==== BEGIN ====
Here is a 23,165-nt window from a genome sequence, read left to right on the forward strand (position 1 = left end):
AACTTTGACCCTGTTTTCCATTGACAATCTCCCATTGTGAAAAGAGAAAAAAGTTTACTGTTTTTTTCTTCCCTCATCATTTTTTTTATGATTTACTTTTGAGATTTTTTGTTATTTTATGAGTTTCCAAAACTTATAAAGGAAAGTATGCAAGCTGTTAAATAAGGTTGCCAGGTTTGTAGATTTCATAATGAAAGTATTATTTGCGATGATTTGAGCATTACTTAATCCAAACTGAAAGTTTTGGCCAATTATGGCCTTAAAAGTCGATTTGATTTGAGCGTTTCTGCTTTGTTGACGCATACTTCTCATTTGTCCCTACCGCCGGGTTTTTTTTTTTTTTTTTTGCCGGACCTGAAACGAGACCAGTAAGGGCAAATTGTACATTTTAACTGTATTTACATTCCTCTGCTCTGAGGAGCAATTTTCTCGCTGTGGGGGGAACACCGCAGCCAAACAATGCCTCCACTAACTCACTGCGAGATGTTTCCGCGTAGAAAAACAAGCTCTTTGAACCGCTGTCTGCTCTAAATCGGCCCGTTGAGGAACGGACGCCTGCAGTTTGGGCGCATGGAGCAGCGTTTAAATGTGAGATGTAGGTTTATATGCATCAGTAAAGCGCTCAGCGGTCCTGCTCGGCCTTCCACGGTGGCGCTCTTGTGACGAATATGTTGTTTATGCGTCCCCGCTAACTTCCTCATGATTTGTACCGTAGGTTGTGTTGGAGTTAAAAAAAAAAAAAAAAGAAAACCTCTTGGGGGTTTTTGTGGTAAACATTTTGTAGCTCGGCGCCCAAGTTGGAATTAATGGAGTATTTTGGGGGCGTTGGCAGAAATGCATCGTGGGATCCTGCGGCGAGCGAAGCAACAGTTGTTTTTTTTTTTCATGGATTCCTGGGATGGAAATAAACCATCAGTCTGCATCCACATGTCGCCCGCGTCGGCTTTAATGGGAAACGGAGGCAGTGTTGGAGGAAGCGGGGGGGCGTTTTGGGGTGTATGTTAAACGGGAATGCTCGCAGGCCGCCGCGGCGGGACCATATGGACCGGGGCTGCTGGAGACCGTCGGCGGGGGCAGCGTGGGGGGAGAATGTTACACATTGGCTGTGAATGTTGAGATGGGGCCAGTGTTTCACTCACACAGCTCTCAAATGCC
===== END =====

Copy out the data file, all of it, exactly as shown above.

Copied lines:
Here is a 23,165-nt window from a genome sequence, read left to right on the forward strand (position 1 = left end):
AACTTTGACCCTGTTTTCCATTGACAATCTCCCATTGTGAAAAGAGAAAAAAGTTTACTGTTTTTTTCTTCCCTCATCATTTTTTTTATGATTTACTTTTGAGATTTTTTGTTATTTTATGAGTTTCCAAAACTTATAAAGGAAAGTATGCAAGCTGTTAAATAAGGTTGCCAGGTTTGTAGATTTCATAATGAAAGTATTATTTGCGATGATTTGAGCATTACTTAATCCAAACTGAAAGTTTTGGCCAATTATGGCCTTAAAAGTCGATTTGATTTGAGCGTTTCTGCTTTGTTGACGCATACTTCTCATTTGTCCCTACCGCCGGGTTTTTTTTTTTTTTTTTTGCCGGACCTGAAACGAGACCAGTAAGGGCAAATTGTACATTTTAACTGTATTTACATTCCTCTGCTCTGAGGAGCAATTTTCTCGCTGTGGGGGGAACACCGCAGCCAAACAATGCCTCCACTAACTCACTGCGAGATGTTTCCGCGTAGAAAAACAAGCTCTTTGAACCGCTGTCTGCTCTAAATCGGCCCGTTGAGGAACGGACGCCTGCAGTTTGGGCGCATGGAGCAGCGTTTAAATGTGAGATGTAGGTTTATATGCATCAGTAAAGCGCTCAGCGGTCCTGCTCGGCCTTCCACGGTGGCGCTCTTGTGACGAATATGTTGTTTATGCGTCCCCGCTAACTTCCTCATGATTTGTACCGTAGGTTGTGTTGGAGTTAAAAAAAAAAAAAAAAGAAAACCTCTTGGGGGTTTTTGTGGTAAACATTTTGTAGCTCGGCGCCCAAGTTGGAATTAATGGAGTATTTTGGGGGCGTTGGCAGAAATGCATCGTGGGATCCTGCGGCGAGCGAAGCAACAGTTGTTTTTTTTTTTCATGGATTCCTGGGATGGAAATAAACCATCAGTCTGCATCCACATGTCGCCCGCGTCGGCTTTAATGGGAAACGGAGGCAGTGTTGGAGGAAGCGGGGGGGCGTTTTGGGGTGTATGTTAAACGGGAATGCTCGCAGGCCGCCGCGGCGGGACCATATGGACCGGGGCTGCTGGAGACCGTCGGCGGGGGCAGCGTGGGGGGAGAATGTTACACATTGGCTGTGAATGTTGAGATGGGGCCAGTGTTTCACTCACACAGCTCTCAAATGCC